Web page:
To me, one angle is the fact that Big Gas wants these new pipelines, wants the public to pay for them, and wants the legislature to mandate them, and get the country off of heating oil, but don't want to maintain/repair/replace existing pipelines-they just want corporate welfare so they can reap huge profits.
    There are plenty of news stories about NG explosions and pipeline failures.
    And of course tremendous amounts of methane gas being leaked into the atmosphere from these pipelines, as well as fracking wellheads.
    steve
  • Gary SmithGary Smith Posts: 284Member
    Exports of LNG throughout the year would likely pay for the needed infrastructure which could be used by the area residents in times of emergency. Otherwise it is likely too costly to build bigger pipelines and storage facilities if they are only used for a couple of weeks every few years. A constant use for export would provide the dollars and return needed, and proper contractual controls and/or PUC regulation would provide for priority for area users in event of emergency. Often "perfect" is the enemy of "good", or "good enough to fit the needs".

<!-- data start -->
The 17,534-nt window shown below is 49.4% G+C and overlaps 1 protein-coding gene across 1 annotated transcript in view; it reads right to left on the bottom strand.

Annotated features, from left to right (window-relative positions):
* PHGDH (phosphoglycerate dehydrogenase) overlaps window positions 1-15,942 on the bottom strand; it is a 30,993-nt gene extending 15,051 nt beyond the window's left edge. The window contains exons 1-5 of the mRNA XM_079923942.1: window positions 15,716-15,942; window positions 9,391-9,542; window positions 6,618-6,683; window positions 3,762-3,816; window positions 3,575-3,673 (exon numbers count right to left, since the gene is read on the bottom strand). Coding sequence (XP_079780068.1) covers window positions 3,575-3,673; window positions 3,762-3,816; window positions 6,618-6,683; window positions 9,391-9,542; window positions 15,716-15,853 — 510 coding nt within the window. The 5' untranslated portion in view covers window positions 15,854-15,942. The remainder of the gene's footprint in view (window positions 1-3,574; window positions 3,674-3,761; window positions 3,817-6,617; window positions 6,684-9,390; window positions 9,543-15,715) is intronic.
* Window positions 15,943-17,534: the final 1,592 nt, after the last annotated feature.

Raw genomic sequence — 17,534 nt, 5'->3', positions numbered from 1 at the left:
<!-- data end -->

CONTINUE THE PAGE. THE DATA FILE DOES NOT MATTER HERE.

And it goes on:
• Jamie HallJamie Hall Posts: 11,113Member
    Well, the gas companies would like someone to pay for the new lines and for the maintenance of the old ones. Who is it to be? The people who would benefit, from having enough reliable gas (or reliable electricity -- same problem exists there)? If not them, who? The government? Through taxes... which hits the same people, with a bureaucracy skimming off the top? Dunno. But as they say in the auld country, if you want to dance, you have to pay the piper.